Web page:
Saturday, April 2, 2011

Diplomatic setback for Gaddafi, the rebels retreating again

Libyan leader Muammar Gaddafi, has suffered a blow Thursday, March 31, with the departure of his Foreign Minister, Moussa Koussa. On the ground, his forces managed to push back in the east of the rebel forces in disarray. The battle for Brega is currently the field, clashes took place late morning around the oil terminal of Brega (800 km east of Tripoli).

Aircraft overflying the region where, earlier, five explosions were heard, witnesses said. On Wednesday, the international coalition had conducted an airstrike against loyalist forces west of Ajdabiya, greeted by rebels who demanded the resumption of strikes, stopped several days earlier.

Loyalist forces resumed Wednesday, March 30, the oil port of Ras Lanuf, 370 km west of the rebel stronghold, Benghazi and Brega progressed. Tripoli has been flown in the night by aircraft of the coalition before the explosions are heard in the suburbs of Salaheddin, south-east of the capital, according to a witness.

The highest ranking U.S. Admiral Mike Mullen, said the Libyan army had not yet reached the breaking point, even if the strikes had knocked out nearly a quarter of forces Gaddafi. At 7 am (Paris time) on Thursday, NATO took command of all operations in Libya, taking over from the multinational coalition, while the New York Times reported the deployment of CIA agents to take contact with the rebels and guiding airstrikes.

ABC gave assurances that the U.S. president, Barack Obama had given permission to secretly help the rebels. The same source, "dozens of members of British special forces and agents of MI6 intelligence service working in Libya", in particular to collect information on the positions of the loyalist forces.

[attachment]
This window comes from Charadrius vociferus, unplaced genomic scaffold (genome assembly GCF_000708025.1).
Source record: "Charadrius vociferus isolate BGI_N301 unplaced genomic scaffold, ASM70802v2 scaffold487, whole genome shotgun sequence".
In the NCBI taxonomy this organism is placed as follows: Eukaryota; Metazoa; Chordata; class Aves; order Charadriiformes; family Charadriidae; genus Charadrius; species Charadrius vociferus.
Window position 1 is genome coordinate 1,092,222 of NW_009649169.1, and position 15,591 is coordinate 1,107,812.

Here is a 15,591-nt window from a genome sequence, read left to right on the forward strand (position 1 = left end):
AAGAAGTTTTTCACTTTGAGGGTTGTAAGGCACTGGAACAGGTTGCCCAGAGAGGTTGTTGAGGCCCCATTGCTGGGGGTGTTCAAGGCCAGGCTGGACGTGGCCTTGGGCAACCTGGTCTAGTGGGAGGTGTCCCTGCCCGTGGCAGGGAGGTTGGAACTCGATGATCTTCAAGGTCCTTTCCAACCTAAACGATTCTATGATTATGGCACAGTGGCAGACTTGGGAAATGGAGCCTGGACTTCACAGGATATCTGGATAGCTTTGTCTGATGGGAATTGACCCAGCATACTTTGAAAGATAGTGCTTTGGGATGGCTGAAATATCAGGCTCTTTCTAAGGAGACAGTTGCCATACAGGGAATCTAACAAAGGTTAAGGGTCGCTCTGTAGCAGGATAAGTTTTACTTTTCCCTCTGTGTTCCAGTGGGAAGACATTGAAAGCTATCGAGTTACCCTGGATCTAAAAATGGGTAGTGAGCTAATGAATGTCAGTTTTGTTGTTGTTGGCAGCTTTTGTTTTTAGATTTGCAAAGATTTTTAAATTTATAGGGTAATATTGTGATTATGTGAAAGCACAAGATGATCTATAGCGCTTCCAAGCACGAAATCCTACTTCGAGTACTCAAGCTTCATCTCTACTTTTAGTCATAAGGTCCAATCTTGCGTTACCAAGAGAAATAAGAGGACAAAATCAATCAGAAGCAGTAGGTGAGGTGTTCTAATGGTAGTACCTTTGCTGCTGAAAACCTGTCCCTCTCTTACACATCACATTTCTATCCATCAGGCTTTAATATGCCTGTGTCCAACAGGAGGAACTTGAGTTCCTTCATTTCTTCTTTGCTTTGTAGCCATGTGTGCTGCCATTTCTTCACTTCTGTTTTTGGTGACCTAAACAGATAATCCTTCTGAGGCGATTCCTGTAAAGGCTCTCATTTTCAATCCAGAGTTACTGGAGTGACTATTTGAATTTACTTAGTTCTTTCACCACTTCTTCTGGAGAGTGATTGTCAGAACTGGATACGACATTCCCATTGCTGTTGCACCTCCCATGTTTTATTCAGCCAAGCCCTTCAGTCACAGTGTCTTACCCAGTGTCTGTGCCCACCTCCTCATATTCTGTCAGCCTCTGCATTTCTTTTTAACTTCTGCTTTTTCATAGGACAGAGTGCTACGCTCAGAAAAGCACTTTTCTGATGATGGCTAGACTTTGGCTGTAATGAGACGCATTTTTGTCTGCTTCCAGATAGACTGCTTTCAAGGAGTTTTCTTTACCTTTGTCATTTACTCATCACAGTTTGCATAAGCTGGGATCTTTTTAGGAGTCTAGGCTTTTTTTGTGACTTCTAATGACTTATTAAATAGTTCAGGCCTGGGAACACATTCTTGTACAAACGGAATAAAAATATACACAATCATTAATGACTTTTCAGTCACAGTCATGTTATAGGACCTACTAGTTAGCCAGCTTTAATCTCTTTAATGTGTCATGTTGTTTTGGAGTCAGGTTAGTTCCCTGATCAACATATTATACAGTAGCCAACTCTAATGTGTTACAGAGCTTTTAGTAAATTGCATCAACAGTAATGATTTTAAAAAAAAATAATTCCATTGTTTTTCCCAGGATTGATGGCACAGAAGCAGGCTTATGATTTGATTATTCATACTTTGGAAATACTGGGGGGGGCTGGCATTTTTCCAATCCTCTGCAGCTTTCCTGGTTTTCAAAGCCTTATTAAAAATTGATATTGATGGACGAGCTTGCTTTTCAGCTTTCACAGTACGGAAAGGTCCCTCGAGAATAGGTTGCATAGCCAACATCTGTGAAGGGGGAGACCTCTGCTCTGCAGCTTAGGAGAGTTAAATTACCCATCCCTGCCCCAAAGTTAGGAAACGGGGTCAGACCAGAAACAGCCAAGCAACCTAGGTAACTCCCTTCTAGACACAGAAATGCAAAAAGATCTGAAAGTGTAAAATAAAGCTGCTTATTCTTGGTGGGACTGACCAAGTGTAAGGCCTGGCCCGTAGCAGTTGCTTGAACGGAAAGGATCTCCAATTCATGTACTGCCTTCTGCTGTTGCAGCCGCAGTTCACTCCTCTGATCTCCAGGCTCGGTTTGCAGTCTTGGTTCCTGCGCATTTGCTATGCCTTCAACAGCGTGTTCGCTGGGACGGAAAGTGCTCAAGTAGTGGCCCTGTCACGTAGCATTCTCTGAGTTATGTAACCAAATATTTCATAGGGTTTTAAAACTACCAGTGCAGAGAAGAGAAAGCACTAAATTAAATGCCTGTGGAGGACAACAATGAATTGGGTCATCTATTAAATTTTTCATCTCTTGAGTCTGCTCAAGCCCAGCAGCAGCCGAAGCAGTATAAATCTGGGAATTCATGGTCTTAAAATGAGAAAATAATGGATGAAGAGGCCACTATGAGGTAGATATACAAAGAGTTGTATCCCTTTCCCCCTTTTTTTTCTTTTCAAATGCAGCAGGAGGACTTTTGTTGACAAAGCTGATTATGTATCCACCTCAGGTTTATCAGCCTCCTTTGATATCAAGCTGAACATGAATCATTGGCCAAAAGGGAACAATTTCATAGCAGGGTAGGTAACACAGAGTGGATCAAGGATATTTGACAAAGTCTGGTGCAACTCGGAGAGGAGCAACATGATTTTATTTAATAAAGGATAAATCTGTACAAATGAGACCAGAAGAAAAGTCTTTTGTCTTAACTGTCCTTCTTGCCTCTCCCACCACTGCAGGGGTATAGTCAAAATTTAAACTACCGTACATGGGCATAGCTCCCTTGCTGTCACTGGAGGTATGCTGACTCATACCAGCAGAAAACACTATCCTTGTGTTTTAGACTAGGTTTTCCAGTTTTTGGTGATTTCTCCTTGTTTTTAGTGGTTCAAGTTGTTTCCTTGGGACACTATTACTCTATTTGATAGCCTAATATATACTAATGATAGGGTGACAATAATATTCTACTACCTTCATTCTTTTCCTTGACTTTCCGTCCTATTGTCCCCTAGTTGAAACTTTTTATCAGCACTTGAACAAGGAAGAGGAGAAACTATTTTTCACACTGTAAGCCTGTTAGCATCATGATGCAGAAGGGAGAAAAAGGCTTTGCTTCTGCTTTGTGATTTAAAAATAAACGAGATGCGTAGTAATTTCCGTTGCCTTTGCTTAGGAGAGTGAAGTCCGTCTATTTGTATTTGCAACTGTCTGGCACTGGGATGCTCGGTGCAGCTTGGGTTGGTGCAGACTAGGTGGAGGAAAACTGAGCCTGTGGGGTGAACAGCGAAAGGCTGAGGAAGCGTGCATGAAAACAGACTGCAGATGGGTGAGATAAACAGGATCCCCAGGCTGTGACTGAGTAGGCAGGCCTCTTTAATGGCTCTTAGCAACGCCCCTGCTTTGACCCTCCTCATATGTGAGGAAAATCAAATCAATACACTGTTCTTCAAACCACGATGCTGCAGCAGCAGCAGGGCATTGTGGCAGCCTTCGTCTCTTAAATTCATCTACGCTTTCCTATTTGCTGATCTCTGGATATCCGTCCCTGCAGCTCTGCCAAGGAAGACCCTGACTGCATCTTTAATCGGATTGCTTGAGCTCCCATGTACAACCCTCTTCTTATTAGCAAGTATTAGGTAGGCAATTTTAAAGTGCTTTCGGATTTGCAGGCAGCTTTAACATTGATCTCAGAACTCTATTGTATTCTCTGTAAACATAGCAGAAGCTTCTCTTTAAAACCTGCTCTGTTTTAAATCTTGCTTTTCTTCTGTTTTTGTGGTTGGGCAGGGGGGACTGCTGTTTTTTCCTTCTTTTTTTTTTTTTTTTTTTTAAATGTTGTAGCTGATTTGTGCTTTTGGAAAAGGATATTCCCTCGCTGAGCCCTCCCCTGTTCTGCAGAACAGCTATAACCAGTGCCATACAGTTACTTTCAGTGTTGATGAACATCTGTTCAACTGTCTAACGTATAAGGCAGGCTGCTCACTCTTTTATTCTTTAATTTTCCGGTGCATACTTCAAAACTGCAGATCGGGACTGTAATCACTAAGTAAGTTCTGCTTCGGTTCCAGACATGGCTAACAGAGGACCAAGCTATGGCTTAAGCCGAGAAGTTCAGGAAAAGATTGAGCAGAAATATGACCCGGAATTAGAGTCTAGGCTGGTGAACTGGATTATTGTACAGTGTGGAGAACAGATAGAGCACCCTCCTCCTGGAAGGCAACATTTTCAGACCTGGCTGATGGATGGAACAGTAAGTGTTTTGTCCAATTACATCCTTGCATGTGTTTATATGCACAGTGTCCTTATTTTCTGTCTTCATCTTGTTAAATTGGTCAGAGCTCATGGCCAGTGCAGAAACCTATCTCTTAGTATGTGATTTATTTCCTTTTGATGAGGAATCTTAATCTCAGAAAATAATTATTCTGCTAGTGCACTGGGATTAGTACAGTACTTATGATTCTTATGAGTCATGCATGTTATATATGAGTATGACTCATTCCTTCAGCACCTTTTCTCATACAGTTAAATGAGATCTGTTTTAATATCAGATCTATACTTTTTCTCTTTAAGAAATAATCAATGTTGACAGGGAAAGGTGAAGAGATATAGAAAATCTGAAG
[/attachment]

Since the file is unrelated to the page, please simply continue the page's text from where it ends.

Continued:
The White House has refused "to comment on intelligence matters." Diplomatic blow to Gaddafi Politically, Colonel Qaddafi has suffered a serious setback with the resignation of his Foreign Minister, Moussa Koussa, a leading figure of the plan, announced on his arrival Wednesday night in London.

"His resignation shows that the regime of Muammar Gaddafi, who has already made significant defections, is divided, and collapses under pressure from the inside," said the head of British diplomacy, William Hague. He assured that "Musa Kusa, it will not offer immunity from justice by the British or international justice." "He speaks now of his own accord with British officials." A senior U.S.

official also described the defection as "very important". The departure of Mr. Koussa "demonstrates how the regime is crumbling," held a spokesman of the rebels, Moustapha Gheriani. "Gaddafi has no one" on that count. "Now there are only him and his children," said for his part the former immigration minister Libyan Errishi Ali, who himself defected shortly after the start of the insurgency in mid-February.

In power for nearly forty-two years, Colonel Qaddafi also said that Western leaders had "decided to launch a second crusade between Muslims and Christians across the Mediterranean." "They started something serious they can not control and which will be beyond their control, whatever the means of destruction at their disposal," he said.

The Secretary General of NATO, Anders Fogh Rasmussen, has opposed the idea of arming the rebels, saying NATO intervened militarily "to protect the Libyan people, not to arm the people." The French defense minister, Gerard Longuet, has meanwhile said that the delivery of weapons to the rebels was "not on the agenda" because not "compatible" with the UN resolution.

Le Monde. en, with

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